In 1914, during the pontificate of Benedict XV, the World Day of Migrants and Refugees is instituted. Pius XII, who lived through the Second World War (1939-1945) and its effects (massive deportations and waves of refugees), considers emigration from the perspective of permanent and universal rights of human beings as such, based on the principle of solidarity, and recognizes the need to protect the “natural freedom to emigrate.”

In the apostolic exhortation Exsul Familia (“The family in exile,” 1952 ), Pius XII offers the Holy Family in exile in Egypt as the icon of massive forced migrations that we are seeing today: “The émigré Holy Family of Nazareth, fleeing into Egypt, is the archetype of every refugee family. Jesus, Mary and Joseph, living in exile in Egypt to escape the fury of an evil king, are, for all times and all places, the models and protectors of every migrant, alien and refugee of whatever kind who, whether compelled by fear of persecution or by want, is forced to leave his native land, his beloved parents and relatives, his close friends, and to seek a foreign soil.”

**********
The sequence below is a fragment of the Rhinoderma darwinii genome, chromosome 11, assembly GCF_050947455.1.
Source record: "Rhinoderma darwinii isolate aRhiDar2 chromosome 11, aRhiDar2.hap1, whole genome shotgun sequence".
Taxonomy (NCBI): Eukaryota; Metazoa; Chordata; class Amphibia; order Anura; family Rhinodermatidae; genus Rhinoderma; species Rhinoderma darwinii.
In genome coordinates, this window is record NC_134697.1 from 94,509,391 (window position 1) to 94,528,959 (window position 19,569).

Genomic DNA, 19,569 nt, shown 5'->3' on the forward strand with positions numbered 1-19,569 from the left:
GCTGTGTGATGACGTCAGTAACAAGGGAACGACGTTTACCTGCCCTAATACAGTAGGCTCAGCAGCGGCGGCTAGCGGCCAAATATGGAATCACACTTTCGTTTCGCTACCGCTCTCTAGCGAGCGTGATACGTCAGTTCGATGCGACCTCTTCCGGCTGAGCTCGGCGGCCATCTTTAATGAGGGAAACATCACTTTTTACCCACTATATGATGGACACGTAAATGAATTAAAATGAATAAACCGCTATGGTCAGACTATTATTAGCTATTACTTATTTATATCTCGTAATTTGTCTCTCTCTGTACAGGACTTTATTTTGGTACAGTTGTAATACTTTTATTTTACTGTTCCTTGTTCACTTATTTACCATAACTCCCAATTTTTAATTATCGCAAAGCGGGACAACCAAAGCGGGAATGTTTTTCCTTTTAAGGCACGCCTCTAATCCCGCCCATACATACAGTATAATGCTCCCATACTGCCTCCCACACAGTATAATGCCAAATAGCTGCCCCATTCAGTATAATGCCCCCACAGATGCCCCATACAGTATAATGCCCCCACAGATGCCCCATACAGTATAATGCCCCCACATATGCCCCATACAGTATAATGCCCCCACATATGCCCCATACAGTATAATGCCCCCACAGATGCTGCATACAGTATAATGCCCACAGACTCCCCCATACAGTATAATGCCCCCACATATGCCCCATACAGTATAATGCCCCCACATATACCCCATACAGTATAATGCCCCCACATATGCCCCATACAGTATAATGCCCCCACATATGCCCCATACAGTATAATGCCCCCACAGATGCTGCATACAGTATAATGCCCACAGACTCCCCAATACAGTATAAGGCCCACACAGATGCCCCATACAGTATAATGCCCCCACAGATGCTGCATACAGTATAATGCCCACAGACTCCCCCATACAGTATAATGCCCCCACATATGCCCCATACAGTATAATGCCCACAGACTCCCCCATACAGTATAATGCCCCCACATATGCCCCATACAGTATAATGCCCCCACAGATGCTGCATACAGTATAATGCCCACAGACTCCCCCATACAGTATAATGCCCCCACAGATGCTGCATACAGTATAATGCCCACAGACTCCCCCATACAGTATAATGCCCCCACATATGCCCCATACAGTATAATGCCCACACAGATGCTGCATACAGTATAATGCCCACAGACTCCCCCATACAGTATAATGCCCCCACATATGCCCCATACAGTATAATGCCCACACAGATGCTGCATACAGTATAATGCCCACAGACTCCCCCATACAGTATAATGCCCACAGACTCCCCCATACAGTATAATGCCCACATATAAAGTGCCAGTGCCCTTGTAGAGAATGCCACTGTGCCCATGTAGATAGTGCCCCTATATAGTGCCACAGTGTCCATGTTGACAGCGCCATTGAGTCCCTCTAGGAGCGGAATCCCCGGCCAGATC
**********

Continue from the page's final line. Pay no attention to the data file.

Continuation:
In the encyclicals Pacem in Terris (“Peace on Earth,” 1963) and Mater et Magistra (“Mother and Teacher,” 1961), Pope John XXIII reaffirms the principles formulated by Pius XII, and contributes new insights in the face of growing consequences of globalization, which began during the 1960s (PT 106).

The Second Vatican Council spoke abundantly along the same lines, and proposed generous legislation regarding recently arrived immigrants. Gaudium et Spes (“Joy and Hope,” 1965) includes numerous references to the problem of migratory movements (see GS 66). Paul VI continues this path marked out by the Council and his predecessors, and creates the Pontifical Commission for the Pastoral Care of Migration and Tourism.